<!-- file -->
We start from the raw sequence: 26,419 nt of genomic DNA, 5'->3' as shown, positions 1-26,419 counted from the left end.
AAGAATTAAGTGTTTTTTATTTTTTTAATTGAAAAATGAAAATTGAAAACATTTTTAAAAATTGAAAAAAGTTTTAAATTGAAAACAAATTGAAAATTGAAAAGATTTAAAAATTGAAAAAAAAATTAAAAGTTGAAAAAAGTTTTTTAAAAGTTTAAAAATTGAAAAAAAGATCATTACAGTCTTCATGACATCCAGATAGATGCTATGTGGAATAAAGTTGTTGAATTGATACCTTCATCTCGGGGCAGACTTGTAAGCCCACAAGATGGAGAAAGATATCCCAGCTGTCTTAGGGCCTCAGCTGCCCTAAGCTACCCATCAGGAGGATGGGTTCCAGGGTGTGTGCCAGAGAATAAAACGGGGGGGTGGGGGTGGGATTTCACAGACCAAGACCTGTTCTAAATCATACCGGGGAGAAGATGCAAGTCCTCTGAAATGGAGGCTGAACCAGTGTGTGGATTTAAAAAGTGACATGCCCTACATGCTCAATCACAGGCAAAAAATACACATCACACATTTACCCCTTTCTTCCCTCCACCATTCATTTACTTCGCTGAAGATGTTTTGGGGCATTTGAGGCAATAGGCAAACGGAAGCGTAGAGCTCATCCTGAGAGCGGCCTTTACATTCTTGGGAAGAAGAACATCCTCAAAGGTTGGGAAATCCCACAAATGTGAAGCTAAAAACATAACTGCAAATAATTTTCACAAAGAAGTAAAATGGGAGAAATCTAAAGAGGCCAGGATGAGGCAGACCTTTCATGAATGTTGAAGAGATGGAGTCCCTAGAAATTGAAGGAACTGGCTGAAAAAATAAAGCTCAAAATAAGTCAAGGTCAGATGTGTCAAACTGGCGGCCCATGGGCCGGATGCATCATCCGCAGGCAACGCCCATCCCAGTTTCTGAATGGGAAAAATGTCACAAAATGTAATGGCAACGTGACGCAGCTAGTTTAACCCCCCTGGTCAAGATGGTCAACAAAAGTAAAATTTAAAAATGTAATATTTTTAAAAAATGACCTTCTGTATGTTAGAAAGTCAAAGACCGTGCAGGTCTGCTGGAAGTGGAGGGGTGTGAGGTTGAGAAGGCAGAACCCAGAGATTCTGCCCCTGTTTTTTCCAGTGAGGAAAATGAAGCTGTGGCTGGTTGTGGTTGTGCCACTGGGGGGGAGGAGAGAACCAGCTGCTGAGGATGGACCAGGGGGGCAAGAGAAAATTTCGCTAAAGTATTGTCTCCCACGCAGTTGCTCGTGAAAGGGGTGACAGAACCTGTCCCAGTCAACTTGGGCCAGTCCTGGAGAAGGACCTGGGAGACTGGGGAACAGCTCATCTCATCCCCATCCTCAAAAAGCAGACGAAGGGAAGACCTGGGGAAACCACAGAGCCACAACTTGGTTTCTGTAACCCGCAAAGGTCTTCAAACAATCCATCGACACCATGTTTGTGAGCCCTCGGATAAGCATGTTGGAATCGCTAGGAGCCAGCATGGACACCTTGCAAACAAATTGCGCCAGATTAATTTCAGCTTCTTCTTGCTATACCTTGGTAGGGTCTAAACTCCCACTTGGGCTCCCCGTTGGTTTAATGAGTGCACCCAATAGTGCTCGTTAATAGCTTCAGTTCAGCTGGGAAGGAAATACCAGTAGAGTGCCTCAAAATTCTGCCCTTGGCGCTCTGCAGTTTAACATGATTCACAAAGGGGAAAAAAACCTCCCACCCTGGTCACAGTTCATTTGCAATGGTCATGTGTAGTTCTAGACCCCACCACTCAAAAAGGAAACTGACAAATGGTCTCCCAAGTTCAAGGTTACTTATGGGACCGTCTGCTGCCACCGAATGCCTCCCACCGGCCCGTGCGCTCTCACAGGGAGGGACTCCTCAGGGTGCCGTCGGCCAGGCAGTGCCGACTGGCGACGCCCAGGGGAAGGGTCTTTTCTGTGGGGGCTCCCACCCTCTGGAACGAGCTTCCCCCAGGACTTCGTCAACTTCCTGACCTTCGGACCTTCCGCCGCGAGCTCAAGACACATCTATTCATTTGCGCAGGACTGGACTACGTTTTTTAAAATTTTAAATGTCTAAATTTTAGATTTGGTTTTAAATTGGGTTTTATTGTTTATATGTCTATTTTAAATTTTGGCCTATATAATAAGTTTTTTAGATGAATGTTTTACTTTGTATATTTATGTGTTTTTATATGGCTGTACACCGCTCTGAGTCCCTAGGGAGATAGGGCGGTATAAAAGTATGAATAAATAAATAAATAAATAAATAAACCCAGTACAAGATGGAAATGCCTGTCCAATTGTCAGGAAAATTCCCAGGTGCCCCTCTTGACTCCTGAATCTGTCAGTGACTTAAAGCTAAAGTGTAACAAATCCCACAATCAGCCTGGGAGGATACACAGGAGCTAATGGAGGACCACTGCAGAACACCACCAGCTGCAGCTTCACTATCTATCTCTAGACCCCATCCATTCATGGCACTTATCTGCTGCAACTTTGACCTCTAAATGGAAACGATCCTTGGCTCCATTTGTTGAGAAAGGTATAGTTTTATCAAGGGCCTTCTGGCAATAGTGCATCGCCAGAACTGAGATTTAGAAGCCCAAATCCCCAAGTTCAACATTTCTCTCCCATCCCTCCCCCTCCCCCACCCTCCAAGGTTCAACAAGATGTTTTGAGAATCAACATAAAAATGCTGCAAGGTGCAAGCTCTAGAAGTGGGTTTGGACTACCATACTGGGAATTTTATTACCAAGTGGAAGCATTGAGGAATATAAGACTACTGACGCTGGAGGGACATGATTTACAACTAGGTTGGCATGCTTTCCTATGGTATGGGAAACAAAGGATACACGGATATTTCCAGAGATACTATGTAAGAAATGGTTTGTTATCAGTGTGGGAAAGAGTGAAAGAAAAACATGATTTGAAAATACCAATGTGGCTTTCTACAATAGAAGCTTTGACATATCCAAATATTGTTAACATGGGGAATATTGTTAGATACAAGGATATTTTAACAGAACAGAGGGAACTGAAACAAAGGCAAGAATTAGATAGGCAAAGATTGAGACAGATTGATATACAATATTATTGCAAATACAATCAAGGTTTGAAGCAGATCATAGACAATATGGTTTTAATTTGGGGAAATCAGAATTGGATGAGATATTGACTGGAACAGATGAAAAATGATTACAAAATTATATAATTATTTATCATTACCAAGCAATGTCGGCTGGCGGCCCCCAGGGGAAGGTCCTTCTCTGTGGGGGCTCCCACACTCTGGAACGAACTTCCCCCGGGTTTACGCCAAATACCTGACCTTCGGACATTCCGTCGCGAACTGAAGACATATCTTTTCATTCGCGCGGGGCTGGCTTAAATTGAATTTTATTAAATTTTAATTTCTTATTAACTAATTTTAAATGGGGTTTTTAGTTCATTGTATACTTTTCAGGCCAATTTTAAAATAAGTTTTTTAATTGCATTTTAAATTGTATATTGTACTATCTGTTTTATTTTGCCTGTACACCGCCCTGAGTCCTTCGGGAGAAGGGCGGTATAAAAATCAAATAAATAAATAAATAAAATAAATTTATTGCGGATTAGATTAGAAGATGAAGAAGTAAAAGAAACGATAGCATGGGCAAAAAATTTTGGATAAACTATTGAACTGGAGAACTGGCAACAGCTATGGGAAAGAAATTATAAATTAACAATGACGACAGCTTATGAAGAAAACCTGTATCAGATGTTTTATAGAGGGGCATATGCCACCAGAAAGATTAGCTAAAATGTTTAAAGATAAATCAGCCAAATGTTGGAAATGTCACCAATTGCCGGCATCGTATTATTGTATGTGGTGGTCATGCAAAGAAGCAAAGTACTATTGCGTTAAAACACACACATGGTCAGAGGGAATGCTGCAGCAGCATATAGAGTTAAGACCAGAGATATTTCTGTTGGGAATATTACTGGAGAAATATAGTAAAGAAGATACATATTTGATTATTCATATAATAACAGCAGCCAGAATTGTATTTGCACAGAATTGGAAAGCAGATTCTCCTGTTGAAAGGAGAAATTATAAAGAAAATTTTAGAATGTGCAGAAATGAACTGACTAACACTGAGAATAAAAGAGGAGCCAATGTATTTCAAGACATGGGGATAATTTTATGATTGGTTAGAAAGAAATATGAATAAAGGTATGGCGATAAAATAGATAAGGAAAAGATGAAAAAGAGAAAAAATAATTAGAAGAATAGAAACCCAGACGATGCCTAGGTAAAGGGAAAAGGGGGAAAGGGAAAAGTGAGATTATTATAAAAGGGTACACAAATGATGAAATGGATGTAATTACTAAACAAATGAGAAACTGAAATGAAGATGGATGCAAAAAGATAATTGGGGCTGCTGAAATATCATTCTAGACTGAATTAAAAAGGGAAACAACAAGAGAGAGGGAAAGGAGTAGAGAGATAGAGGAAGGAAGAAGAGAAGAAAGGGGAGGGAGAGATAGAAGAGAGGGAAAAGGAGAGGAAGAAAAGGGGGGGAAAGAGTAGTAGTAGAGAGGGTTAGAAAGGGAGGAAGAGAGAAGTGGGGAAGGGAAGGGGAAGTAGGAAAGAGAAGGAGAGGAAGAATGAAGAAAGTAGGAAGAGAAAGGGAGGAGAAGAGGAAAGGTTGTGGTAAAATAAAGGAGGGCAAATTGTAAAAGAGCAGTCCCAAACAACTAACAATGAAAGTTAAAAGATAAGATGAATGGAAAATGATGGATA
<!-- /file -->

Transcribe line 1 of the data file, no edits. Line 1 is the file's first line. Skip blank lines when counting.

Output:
We start from the raw sequence: 26,419 nt of genomic DNA, 5'->3' as shown, positions 1-26,419 counted from the left end.